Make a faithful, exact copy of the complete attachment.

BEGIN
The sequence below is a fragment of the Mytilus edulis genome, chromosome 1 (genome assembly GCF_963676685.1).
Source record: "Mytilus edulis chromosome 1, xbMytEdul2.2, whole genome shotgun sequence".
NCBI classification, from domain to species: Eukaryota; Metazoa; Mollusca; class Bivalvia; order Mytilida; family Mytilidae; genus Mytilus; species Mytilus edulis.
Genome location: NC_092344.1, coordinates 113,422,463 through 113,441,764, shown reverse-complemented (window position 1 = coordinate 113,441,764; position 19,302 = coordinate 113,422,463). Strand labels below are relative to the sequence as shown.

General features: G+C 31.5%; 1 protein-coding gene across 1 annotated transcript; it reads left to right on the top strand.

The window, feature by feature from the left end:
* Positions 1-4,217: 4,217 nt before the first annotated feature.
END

The sequence below is a fragment of the Mytilus edulis genome, chromosome 1 (genome assembly GCF_963676685.1).
Source record: "Mytilus edulis chromosome 1, xbMytEdul2.2, whole genome shotgun sequence".
NCBI classification, from domain to species: Eukaryota; Metazoa; Mollusca; class Bivalvia; order Mytilida; family Mytilidae; genus Mytilus; species Mytilus edulis.
Genome location: NC_092344.1, coordinates 113,422,463 through 113,441,764, shown reverse-complemented (window position 1 = coordinate 113,441,764; position 19,302 = coordinate 113,422,463). Strand labels below are relative to the sequence as shown.

General features: G+C 31.5%; 1 protein-coding gene across 1 annotated transcript; it reads left to right on the top strand.

The window, feature by feature from the left end:
* Positions 1-4,217: 4,217 nt before the first annotated feature.